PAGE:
Although hip-hop originated in unregulated cultural spaces, its exploding popularity during the 1980s and 1990s put its sampling practices and explicit challenges to traditional concepts of authorship in direct confrontation with the increasingly litigious recording industry. Two legal developments emerged from this confrontation. The first was a spate of copyright infringement lawsuits that sought to establish the fundamental illegality of unlicensed sampling. Until these suits, it was a legal gray area, with neither statute nor case law to determine whether sampling could be protected as a "fair use" or could be sufficiently limited in its scope to be deemed "de minimis" and therefore beneath the notice of the law. After two prominent hip-hop artists--De La Soul and Biz Markie--ended up settling and losing sampling lawsuits, respectively, in 1991, industry practice adapted to reflect the presumptive requirement of clearing licenses. This inaugurated a 25-year cascade of sampling litigations, most of which strengthened the industry's hand (with some notable exceptions that are beyond the scope of the present article). Although music sampling has yet to be addressed explicitly in copyright statute, the 1996 World Intellectual Property Organization (WIPO) treaty and America's 1998 Digital Millennium Copyright Act (DMCA) addressed industry concerns about sampling by regulating the use of the underlying technologies. Through the use of "anticircumvention" provisions, WIPO and DMCA made it illegal for an unlicensed third party to bypass encryption protecting a copyrighted work from being copied--even in the case of fair use or other noninfringing uses. Although the unencrypted CD format had already been on the market for 15 years at this point, the law anticipated the rise of newer encrypted formats such as music video DVDs, encrypted music downloads and streams, and (failed) music-only physical formats like copy-protected CDs, DVD-Audio discs, and Super Audio CDs.

Market Dynamics: Litigation as Profit Motive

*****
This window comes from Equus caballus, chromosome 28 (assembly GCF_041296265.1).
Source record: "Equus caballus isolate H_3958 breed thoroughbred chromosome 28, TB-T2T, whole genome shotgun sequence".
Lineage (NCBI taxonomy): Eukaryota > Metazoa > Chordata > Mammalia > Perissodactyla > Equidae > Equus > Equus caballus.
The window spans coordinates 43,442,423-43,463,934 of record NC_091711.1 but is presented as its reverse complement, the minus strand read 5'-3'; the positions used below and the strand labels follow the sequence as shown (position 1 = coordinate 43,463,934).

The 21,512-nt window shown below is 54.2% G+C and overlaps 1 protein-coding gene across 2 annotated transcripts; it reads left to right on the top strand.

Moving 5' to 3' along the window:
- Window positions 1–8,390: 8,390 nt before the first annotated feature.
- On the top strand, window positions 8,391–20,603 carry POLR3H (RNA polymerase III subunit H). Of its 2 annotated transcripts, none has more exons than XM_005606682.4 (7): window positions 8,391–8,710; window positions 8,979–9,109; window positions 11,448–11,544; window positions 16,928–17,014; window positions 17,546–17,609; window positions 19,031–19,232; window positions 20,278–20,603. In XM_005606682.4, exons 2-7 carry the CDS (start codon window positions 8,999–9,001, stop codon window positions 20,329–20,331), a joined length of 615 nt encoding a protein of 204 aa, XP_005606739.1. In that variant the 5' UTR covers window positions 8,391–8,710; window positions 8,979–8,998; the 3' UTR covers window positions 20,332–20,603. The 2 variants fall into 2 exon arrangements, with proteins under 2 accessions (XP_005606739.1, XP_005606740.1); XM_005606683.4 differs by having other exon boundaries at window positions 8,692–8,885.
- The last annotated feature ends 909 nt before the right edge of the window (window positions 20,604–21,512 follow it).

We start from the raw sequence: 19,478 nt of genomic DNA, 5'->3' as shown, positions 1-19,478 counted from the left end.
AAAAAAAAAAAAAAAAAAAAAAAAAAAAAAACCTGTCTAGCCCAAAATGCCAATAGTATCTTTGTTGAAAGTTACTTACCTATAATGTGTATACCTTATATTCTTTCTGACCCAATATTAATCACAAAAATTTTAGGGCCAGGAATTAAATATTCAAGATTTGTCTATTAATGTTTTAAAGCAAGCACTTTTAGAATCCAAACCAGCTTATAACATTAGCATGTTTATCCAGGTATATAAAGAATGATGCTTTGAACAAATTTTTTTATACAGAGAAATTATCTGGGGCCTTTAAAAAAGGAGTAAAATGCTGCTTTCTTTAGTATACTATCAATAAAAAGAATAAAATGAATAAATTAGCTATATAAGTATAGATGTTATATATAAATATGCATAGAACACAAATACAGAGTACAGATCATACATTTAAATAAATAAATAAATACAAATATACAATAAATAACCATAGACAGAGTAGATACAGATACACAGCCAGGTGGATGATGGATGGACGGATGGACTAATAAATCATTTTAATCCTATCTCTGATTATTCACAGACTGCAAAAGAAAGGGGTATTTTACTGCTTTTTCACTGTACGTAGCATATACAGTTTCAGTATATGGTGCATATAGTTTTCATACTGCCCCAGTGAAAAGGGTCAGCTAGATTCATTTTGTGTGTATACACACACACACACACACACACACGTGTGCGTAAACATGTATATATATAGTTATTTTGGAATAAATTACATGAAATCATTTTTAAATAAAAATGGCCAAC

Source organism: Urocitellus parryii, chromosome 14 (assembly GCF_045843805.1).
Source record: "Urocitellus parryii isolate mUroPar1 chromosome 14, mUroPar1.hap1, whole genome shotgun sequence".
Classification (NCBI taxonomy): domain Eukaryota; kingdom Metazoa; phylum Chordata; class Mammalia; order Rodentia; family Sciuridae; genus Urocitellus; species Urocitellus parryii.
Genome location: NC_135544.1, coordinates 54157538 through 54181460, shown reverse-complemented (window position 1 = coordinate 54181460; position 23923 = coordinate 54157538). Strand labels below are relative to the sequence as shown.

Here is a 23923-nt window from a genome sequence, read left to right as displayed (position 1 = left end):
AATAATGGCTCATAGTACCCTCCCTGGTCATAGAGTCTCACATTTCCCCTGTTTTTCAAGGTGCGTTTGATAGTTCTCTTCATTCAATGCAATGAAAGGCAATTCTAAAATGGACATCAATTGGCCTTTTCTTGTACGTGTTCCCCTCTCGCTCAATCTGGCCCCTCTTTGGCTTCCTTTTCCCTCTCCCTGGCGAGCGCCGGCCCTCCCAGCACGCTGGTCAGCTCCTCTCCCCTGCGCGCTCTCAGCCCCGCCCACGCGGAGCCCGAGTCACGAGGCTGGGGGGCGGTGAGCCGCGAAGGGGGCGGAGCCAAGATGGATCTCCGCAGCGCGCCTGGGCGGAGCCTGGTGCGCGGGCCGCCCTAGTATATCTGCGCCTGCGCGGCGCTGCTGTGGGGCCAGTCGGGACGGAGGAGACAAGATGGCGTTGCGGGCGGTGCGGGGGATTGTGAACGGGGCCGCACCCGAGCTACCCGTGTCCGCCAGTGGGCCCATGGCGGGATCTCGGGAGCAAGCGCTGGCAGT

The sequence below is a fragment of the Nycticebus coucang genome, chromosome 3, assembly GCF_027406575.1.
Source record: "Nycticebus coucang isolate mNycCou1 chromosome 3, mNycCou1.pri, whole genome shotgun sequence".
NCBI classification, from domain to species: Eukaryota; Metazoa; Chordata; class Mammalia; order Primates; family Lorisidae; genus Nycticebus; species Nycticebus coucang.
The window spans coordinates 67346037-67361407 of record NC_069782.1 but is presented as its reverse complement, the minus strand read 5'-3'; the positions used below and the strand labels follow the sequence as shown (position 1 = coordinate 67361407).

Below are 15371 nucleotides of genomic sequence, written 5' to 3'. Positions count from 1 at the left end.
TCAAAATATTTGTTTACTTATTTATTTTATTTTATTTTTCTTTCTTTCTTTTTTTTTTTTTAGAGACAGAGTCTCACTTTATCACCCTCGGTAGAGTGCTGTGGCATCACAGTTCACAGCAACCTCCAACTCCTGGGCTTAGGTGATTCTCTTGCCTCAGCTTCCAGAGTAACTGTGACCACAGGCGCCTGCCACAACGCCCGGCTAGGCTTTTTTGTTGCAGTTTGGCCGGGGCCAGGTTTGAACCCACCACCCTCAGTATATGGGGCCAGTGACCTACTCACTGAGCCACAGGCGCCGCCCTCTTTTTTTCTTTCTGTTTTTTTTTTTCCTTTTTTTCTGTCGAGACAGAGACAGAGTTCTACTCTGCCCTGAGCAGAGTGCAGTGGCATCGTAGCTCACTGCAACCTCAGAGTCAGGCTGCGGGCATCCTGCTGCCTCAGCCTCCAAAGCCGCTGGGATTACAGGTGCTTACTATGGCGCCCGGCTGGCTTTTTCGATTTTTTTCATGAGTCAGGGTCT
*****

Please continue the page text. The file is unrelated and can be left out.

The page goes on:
The legislative and litigative victories of the recording industry in the 1990s amplified the record labels' reliance on intellectual property as the crux of its business model. In fact, by the turn of the 21st century, litigation was such an integral component of the music industry's revenue strategy that major record labels often made the active decision to restrict their licensing practices or overcharge for access to their content in the hopes of netting greater profit from suing infringers who were unwilling or unable to pay hefty up-front advances. As the former head of digital strategy for Universal Music Group told me in an interview, the attitude at the labels during this time was "Why license them and make a little, when you can sue them and make a lot?" (Sinnreich, 2013, p. 157). The sudden popularization of the Internet and the rise of a speculation-driven startup economy added gasoline to the proverbial fire during the late 1990s and 2000s, as hundreds of digital music services emerged to take advantage of consumers' seemingly insatiable demand for new and innovative music discovery, community and programming opportunities on their computers and Internet-connected devices. Nearly all of these services ultimately faced the same choice: Pay the record labels millions of dollars and a share of equity in advance as insurance against litigation, or face the inevitable infringement lawsuit. As a result, the vast majority of them ended up shuttering, or being sold off to established industry players. (3)